Being more active could extend your life!



The benefits of doing exercise has been well documented and widely publicized for many years. However a new study states that being inactive and leading a sedentary lifestyle could in fact be more deadly than obesity. This is quite alarming since 31.1% of the world’s population leads a sedentary lifestyle and don’t get enough exercise. It is estimated that of the 9.2 million deaths in the EU, 337000 are linked to obesity. Shockingly enough, the number of deaths associated with lack of exercise is actually double that amount. Leading a sedentary lifestyle can cause various illnesses including anxiety, cardiovascular disease, depression, diabetes and many more.



The American Journal of Clinical Nutrition published a report in January 2014, which stated that becoming more active could reduce the risk of premature and preventable death considerably and could have significant health benefits for individuals. Being fit and lean therefore has more benefits than simply looking and feeling great, it could literally prolong your life.  Even a small amount of exercise such as a 20 minute brisk walk a day could make a huge difference and prolong your life.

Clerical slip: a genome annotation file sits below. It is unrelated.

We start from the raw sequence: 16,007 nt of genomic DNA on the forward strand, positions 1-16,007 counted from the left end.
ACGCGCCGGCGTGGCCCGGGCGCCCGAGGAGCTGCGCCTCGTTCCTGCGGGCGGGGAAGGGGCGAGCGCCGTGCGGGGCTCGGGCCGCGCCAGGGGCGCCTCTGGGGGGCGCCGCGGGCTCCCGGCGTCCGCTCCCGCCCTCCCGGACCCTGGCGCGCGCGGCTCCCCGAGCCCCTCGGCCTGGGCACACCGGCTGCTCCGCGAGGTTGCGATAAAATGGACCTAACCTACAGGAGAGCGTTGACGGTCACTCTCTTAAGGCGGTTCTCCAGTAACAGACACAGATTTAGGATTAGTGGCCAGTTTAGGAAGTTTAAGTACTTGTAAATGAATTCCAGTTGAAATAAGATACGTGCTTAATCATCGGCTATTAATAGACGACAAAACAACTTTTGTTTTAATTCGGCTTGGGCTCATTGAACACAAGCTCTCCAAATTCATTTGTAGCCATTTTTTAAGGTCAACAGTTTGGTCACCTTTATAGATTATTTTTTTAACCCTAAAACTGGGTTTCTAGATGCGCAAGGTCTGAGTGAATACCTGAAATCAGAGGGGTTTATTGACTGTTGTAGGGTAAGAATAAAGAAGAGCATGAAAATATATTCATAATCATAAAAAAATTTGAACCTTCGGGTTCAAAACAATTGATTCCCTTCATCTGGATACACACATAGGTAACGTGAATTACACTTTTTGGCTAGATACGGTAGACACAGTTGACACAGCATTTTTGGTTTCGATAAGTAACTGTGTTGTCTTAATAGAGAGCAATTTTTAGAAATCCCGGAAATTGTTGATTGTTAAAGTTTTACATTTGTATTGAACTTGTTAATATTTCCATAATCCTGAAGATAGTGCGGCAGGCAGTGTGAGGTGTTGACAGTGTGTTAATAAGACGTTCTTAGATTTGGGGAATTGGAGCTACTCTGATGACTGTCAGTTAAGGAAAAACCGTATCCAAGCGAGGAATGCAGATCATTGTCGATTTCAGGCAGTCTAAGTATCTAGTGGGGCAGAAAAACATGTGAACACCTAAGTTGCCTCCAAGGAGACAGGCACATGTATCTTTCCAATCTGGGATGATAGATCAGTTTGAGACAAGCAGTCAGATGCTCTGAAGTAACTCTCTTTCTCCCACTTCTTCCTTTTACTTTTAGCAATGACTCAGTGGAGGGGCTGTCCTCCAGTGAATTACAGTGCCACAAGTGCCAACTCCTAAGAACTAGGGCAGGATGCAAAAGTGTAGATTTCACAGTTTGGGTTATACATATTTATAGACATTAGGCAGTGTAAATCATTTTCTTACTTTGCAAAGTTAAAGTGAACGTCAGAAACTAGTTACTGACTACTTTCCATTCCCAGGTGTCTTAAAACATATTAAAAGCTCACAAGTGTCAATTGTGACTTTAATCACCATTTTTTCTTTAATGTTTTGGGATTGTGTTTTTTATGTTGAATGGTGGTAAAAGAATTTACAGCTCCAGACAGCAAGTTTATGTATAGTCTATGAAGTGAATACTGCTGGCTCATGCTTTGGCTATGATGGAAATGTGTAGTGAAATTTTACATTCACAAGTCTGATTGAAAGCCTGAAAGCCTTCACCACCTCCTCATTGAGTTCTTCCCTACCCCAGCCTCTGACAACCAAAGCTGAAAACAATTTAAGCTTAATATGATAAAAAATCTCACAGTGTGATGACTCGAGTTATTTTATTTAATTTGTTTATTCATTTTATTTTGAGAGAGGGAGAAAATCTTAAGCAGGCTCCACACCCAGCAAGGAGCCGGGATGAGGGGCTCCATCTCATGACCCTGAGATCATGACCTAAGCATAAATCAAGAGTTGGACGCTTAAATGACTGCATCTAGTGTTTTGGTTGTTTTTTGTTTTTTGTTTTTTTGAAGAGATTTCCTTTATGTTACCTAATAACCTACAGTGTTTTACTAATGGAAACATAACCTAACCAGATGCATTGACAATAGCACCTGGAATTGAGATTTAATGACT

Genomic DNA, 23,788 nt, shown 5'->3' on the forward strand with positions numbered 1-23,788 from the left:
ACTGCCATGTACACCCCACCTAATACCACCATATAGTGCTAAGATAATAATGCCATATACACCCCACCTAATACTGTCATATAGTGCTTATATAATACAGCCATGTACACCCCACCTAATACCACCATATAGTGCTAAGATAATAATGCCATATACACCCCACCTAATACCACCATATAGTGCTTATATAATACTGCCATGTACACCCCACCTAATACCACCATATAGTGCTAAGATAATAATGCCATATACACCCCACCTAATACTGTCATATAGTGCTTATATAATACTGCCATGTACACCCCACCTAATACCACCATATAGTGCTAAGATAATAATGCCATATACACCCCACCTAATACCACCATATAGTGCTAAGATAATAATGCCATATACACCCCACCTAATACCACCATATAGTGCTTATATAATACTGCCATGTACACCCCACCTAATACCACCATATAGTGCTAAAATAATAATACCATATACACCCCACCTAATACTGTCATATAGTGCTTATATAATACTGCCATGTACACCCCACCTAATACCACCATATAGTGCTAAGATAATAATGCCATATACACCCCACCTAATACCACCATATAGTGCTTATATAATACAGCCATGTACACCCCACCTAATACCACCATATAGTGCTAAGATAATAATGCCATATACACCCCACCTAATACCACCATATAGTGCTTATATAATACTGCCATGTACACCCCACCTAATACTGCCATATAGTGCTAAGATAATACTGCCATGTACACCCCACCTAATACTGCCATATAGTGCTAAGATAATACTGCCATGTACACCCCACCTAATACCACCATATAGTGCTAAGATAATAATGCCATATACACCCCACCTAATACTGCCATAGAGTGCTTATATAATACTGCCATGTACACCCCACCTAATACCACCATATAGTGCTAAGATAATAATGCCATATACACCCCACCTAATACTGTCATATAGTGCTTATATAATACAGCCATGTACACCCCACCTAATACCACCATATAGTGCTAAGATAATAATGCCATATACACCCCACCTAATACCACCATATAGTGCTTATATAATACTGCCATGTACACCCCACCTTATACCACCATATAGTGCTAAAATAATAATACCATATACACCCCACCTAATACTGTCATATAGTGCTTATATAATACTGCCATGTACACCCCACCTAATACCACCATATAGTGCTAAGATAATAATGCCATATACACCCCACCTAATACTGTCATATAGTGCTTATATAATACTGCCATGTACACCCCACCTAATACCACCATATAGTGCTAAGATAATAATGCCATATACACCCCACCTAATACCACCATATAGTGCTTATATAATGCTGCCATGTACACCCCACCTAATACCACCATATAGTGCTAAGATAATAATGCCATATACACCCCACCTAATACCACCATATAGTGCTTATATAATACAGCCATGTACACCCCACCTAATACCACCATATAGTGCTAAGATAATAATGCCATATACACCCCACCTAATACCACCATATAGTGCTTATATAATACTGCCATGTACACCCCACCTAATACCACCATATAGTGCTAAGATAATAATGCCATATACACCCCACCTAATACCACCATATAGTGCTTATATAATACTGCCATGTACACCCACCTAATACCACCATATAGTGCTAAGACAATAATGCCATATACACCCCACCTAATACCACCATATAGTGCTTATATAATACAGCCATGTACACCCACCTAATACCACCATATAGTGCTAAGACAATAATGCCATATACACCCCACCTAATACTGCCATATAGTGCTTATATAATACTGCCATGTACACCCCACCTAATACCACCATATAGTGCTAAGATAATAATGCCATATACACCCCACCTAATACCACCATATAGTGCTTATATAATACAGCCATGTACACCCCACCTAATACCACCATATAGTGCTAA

This recent study, headed by Prof. Ekelund, concluded that simply increasing your physical activity level reasonably, could play a vital role in lowering your chances of early death. Data that supports this study was collected from 334,000 participants during a period of 12 years in Europe. Factors such as self-reported levels of physical activity, weight and height and waist circumference was measured by the study and compared. The risk of early or preventable death could be reduced by as much as 30% it was concluded, simply by adding an exercise that burns from 90 to 110 calories a day. Gardening for only an hour a day could burn as much as 365 calories and walking your dog up to 230 calories after an hour. Increasing your daily aerobic activity has plenty of advantages such as, improved mental and immune function, increased energy and alertness, the strengthening of muscles and bones and a reduced risk of chronic diseases.  A senior clinical nutritionist, Samantha Heller, is quoted as saying: “If we do not move, we will not be able to move”.



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